- Thalamic/hypothalamic theory of emotion  
-Cannon and Bard proposed a hypothalamic theory of
--(1) the
      hypothalamus evaluates the emotional relevance of environmental events; 
--(2) the expression of emotion...

- Thalamic/hypothalamic theory of emotion

-Cannon and Bard proposed a hypothalamic theory of emotion:

--(1) the hypothalamus evaluates the emotional relevance of environmental events;

--(2) the expression of emotional responses is mediated by the discharge of impulses from the hypothalamus to the brainstem;

--(3) projections from the hypothalamus to the cortex mediate the conscious experience (Bard, 1928; Cannon, 1929).

Describe the history of the limbic system

-Papex, 1937 extended Cannon-Bard Theory

-MacLean 1949/52 added prefrontal cortex, hippocampus, amygdala and named it the limbic system'

- The circuit originally proposed by Papez consisted of the hippocampus, the ipsilateral mammillary body, the anterior nucleus of the thalamus,the cingulate cortex, the parahippocampal gyrus, and the entorhinal cortex, returning to the hippocampus. MacLean elaborated on Papez's earlier work, adding the prefrontal cortex, the septum, and the amygdala, and named this group of structures the limbic system.

- Papez 1937: Added anatomical circuits in the forebrain to Cannon-Bard theory, but ascending and descending projections from hypothalamus still most important. MacLean (1949, 1952; doctoral student), Note: Amygdala present but does not play a major role.

What is the history of studying the relationship between the limbic system and fear?

-Long history of research using rhesus monkeys: removal of hippocampus, amygdala, temporal cortex and other brain regions and observing their behaviour afterwards (eg Weiskrantz, 1956)

- Little insight from these studies: widely different tests used (studying appetite behaviour; behaviour when relaxed; response to arousing/calming stimuli). Results did not converge on specific brain regions

Which parts of the limbic system are essential? :

Hippocampus important for context/compound/trace learning:

- Context conditioning:

-- No distinct CS: environment serves as CS --Context A: CS+ (paired with US); context B: CS-

-- Example: Animal receives electro shocks upon tone in box A but not in box B. (Differential Conditioning)

Amygdala important for fear learning:

-- Damage to lateral nucleus of amygdala interferes with fear conditioning (e.g., Amaral et al., 1992; LeDoux et al., 1990, Turner et al., 1980).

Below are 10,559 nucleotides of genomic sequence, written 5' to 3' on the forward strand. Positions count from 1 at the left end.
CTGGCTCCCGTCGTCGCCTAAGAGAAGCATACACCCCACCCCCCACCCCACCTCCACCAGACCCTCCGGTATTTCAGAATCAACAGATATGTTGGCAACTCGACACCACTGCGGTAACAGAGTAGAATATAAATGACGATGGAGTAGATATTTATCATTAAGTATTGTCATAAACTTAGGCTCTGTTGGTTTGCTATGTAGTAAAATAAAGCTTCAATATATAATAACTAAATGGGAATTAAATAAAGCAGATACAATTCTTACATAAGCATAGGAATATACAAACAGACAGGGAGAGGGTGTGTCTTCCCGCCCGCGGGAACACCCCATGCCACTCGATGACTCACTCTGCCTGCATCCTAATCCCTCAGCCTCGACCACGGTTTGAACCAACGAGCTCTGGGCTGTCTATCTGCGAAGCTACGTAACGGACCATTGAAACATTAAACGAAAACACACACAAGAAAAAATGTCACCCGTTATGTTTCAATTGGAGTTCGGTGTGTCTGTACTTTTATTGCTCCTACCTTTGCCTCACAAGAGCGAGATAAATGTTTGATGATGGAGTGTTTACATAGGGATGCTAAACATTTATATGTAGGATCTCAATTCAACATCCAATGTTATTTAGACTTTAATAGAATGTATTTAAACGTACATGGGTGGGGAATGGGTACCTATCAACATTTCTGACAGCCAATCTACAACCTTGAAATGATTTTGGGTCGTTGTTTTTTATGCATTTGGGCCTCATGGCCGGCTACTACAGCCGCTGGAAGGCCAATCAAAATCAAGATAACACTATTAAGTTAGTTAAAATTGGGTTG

-- fMRI: Amygdala activity changes during conditioning, and these correlate with thalamus activity but not cortical activity (LaBar et al., 1998, Morris, 1998).

Describe the components of classical conditioning

-Classical Conditioning:

--Pairing of a neutral/non-feared stimulus (CS) with a negative or positive stimulus (US) that evokes certain response (UR).

- Terminology:

--US: Unconditioned Stimulus (= hardwired, instinctive)

-- UR: Unconditioned Response (= hardwired response).

--CS: Conditioned Stimulus (= to be learnt/associated with US).

--CR: Conditioned Response (= follows CS after learning).

What progress was made with fear conditioning and the limbic system?

John Watson & Rosalie Rayner (1920): Little Albert (9 months).

- Fear conditioning: Striking metal with hammer (loud noise) whenever

-Albert was close to furry animal (rat/rabbit). Albert acquired fear of furry things and this transferred to other furry things (incl beard)

Research Today:

- Differential Conditioning

- Measures: Startle response (eye blink); physiological components: Skin conductance, Heart rate / breathing.

- Results: Cortex important for differential conditioning (discrimination of information)

Summary of limbic system and fear ect

Amygdala important for fear acquisition (fear response?).

Cortex important for differential conditioning.

Hippocampus important for contextual learning.

What does LeDoux's High road and low road tell us about the role of the amygdala?

Thalamus --> Amygdala --> Response (Low Road)

Thalamus --> Cortex --> Amygdala--> Response (High Road)

Further refined Cannon/Bard - Papez/Maclean circuits - assign functions to specific parts of the limbic system

What does Feinstein et al. tell us about fear and the amygdala in humans?

Patients with focal bilateral amygdala lesions (Urbach-Wiethe disease):

a) No conditioning to aversive stimuli,